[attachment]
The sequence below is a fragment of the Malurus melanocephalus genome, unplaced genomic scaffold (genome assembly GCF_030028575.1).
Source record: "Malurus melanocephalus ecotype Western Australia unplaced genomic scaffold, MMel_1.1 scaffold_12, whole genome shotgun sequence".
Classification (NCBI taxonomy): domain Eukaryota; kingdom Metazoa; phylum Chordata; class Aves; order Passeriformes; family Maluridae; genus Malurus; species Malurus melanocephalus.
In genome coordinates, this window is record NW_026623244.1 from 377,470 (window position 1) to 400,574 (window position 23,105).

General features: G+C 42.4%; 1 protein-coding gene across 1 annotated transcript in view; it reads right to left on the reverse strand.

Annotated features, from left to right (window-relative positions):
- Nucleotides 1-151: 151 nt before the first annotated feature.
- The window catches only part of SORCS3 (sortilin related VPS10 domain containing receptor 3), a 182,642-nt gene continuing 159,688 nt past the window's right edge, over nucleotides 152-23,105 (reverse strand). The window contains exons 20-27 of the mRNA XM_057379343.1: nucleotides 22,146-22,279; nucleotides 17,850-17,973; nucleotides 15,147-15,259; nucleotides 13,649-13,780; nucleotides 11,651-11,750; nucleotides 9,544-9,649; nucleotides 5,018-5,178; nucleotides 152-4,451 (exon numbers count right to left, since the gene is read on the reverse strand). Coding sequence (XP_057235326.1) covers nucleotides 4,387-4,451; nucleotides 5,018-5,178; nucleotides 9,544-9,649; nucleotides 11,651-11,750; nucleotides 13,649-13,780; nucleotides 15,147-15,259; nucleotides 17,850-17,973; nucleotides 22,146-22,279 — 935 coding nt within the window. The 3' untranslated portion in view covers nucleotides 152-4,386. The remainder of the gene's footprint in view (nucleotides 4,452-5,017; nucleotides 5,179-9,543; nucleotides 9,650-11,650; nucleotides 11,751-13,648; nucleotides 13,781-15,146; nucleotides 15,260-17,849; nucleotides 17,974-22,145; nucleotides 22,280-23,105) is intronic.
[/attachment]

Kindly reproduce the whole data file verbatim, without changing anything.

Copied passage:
The sequence below is a fragment of the Malurus melanocephalus genome, unplaced genomic scaffold (genome assembly GCF_030028575.1).
Source record: "Malurus melanocephalus ecotype Western Australia unplaced genomic scaffold, MMel_1.1 scaffold_12, whole genome shotgun sequence".
Classification (NCBI taxonomy): domain Eukaryota; kingdom Metazoa; phylum Chordata; class Aves; order Passeriformes; family Maluridae; genus Malurus; species Malurus melanocephalus.
In genome coordinates, this window is record NW_026623244.1 from 377,470 (window position 1) to 400,574 (window position 23,105).

General features: G+C 42.4%; 1 protein-coding gene across 1 annotated transcript in view; it reads right to left on the reverse strand.

Annotated features, from left to right (window-relative positions):
- Nucleotides 1-151: 151 nt before the first annotated feature.
- The window catches only part of SORCS3 (sortilin related VPS10 domain containing receptor 3), a 182,642-nt gene continuing 159,688 nt past the window's right edge, over nucleotides 152-23,105 (reverse strand). The window contains exons 20-27 of the mRNA XM_057379343.1: nucleotides 22,146-22,279; nucleotides 17,850-17,973; nucleotides 15,147-15,259; nucleotides 13,649-13,780; nucleotides 11,651-11,750; nucleotides 9,544-9,649; nucleotides 5,018-5,178; nucleotides 152-4,451 (exon numbers count right to left, since the gene is read on the reverse strand). Coding sequence (XP_057235326.1) covers nucleotides 4,387-4,451; nucleotides 5,018-5,178; nucleotides 9,544-9,649; nucleotides 11,651-11,750; nucleotides 13,649-13,780; nucleotides 15,147-15,259; nucleotides 17,850-17,973; nucleotides 22,146-22,279 — 935 coding nt within the window. The 3' untranslated portion in view covers nucleotides 152-4,386. The remainder of the gene's footprint in view (nucleotides 4,452-5,017; nucleotides 5,179-9,543; nucleotides 9,650-11,650; nucleotides 11,751-13,648; nucleotides 13,781-15,146; nucleotides 15,260-17,849; nucleotides 17,974-22,145; nucleotides 22,280-23,105) is intronic.